ESPN, a subsidiary of Disney, is one of the top global brands in sports (top global brands in sports). The company generates billions annually as it commands north of $6 per subscriber per month from cable and satellite operators.
The sports network is also one of the most popular and sought after employers for those seeking jobs within the sports industry. ESPN receives hundreds of applications per job opening. The company uses the Kenexa applicant tracking system software platform to screen candidate submissions. ESPN is very active in using social media platforms for recruiting efforts, which includes Facebook, Twitter, and LinkedIn.
Tierra Patterson, Stacy Williamson, and Jason Hernandez are arguably the most active of all ESPN recruiters who use social media to promote open positions and collaborate with job seekers. This includes hosting Twitter Chat Sessions (The next event is scheduled for today, Sept. 23 at 1 p.m. EST., using #ESPNCareers.)
I recently conducted a question and answer session with the three recruiters. They provided some valuable tips for job seekers, which includes common applicant mistakes and information on the company’s hiring strategies.
Most common job applicant errors:
The most common types of job applicant errors are typos, misspellings, and inaccurate information. Job applicants should always research the company they seek employment with and tailor their résumé to fit the position. Job applicants should also make their résumé easy for the recruiter to read, where formatting should be consistent throughout the entire document.
LinkedIn use for job-seeking candidates:
LinkedIn is a great tool which allows recruiters to attract top talent, including those not initially seeking employment with ESPN. LinkedIn allows recruiters to share information about open positions (Outside of the job description), stay informed of industry activities, and increase personal networks. Recruiters also have the ability to read job seekers responses within various groups pertaining to a variety of subjects. Job Seekers are allowed to share their personal story, list accomplishments connected to individual employers, skills, and share instant feedback. Résumés are sometimes limiting.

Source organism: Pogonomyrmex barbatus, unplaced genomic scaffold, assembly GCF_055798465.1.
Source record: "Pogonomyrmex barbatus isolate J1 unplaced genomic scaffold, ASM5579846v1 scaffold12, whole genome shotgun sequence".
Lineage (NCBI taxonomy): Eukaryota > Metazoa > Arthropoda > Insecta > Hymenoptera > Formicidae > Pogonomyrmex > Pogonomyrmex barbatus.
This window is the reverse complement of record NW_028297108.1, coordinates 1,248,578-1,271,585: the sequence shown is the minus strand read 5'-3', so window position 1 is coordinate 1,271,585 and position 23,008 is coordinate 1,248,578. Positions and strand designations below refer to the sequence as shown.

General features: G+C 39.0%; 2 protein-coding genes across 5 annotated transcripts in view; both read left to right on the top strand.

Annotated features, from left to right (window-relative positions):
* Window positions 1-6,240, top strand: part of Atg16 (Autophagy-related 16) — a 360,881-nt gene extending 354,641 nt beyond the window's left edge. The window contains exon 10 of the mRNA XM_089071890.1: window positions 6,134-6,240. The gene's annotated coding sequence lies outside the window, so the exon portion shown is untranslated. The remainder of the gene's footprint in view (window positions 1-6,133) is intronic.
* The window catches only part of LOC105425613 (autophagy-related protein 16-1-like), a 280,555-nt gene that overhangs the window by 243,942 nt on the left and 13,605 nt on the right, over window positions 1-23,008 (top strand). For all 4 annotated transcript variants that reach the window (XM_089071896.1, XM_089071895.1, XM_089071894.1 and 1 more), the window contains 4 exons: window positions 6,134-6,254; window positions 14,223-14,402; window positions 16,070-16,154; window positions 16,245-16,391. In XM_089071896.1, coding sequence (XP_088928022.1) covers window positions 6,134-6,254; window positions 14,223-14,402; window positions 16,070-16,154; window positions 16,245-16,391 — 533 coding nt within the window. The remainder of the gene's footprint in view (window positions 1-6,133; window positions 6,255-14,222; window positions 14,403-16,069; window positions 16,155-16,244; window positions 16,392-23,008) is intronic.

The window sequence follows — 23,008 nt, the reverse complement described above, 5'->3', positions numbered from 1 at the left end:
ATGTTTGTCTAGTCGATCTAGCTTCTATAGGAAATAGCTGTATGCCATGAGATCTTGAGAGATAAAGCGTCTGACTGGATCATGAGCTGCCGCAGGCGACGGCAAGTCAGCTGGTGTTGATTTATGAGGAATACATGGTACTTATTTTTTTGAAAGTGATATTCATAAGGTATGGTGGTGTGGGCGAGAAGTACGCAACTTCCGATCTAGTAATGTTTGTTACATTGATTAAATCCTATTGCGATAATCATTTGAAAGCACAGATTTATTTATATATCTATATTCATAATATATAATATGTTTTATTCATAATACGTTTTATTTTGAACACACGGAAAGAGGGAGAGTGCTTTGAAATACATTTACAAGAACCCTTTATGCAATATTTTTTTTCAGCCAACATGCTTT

Twitter Chat sessions:
The Twitter chat events bring awareness to our open positions and enhances the ESPN brand as an employer of choice within the sports industry. Social media platforms provide opportunities to cast a wider net and get targeted information to a larger audience than what can be reached by standard recruitment and job posting processes. These events also allow us to collaborate with multiple ESPN business units and hiring managers, where we develop marketing strategies for promoting job opportunities within individual company sectors (e.g. technology, analytics). Participants benefit by receiving an inside look at the roles and responsibilities of open positions. Twitter chat sessions also give participants an opportunity to build professional networks and gain a better understanding of the qualifications recruiters seek. The constant recruiter and job seeker interactions also helps to remove the notion that candidates job application documents enter a “black hole” when submitted to ESPN.
ESPN Employment Contacts on Twitter:
– ESPN Careers (@ESPNCareers)
– ESPN Technology (@ESPNTechology)
– Stacy Williamson (@RecruiterStacy)
– Tierra Patterson (@ESPNRecruiterTP)
– Jason Hernandez (@ESPNRecruiter_J)
– Aaron LaBerge (@aaron)